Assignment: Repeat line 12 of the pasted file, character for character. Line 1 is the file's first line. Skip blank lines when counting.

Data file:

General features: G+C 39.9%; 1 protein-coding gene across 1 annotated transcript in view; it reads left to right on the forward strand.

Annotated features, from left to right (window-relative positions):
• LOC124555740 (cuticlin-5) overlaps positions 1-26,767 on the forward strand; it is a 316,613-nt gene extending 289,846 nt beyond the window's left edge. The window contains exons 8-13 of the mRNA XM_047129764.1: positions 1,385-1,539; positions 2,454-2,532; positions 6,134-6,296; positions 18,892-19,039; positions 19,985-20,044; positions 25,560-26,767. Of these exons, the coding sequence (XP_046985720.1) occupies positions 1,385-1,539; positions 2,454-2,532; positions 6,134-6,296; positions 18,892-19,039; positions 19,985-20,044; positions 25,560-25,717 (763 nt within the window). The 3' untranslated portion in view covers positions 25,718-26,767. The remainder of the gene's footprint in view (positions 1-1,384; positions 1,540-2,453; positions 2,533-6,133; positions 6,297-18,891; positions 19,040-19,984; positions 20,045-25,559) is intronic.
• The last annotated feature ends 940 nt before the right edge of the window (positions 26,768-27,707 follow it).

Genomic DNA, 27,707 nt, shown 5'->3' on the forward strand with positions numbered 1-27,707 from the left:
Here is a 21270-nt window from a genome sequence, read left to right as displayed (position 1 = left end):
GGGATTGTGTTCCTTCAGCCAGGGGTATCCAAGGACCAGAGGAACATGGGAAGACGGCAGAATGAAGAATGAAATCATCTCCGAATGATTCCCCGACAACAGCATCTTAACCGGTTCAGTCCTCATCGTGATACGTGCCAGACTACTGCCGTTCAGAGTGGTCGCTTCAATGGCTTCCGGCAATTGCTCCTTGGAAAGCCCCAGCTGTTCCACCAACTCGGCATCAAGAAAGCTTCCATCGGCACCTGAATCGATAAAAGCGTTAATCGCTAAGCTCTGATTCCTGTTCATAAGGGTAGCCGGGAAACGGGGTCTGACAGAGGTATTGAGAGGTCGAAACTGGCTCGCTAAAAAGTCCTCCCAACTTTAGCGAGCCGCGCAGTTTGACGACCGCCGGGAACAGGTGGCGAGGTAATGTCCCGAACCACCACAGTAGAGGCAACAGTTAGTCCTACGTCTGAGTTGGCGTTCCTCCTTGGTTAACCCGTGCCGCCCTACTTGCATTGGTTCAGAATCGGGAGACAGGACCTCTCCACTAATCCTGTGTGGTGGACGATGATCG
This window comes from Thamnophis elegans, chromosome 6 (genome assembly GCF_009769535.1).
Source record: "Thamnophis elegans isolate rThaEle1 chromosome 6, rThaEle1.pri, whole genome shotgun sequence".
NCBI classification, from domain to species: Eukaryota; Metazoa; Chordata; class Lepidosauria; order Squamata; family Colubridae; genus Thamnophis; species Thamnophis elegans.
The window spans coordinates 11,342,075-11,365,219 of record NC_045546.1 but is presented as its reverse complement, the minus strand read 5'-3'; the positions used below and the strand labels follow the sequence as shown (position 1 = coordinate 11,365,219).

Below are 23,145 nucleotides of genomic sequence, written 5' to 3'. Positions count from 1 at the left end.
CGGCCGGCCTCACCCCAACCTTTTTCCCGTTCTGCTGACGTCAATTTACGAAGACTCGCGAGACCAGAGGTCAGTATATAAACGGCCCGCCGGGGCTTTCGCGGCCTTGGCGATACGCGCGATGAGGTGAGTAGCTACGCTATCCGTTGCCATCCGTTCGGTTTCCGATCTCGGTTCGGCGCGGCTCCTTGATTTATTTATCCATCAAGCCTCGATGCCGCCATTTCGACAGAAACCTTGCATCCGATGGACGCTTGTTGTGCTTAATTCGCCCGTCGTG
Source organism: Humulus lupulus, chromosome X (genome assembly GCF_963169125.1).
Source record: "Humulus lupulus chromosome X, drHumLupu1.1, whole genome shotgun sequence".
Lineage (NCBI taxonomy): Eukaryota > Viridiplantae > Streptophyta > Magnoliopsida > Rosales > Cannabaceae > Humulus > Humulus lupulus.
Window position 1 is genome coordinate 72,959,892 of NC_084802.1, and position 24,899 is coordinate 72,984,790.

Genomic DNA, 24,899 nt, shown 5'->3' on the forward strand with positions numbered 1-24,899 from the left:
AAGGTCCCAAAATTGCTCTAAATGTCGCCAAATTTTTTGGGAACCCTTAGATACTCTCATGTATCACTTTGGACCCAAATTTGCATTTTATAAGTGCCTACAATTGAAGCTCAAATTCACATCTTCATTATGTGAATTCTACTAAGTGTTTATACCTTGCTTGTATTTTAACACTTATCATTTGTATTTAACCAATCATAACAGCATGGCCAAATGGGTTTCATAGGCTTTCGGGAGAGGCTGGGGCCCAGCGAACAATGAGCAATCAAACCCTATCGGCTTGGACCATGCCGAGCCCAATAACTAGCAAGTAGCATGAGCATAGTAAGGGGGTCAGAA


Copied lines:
Below are 23,145 nucleotides of genomic sequence, written 5' to 3'. Positions count from 1 at the left end.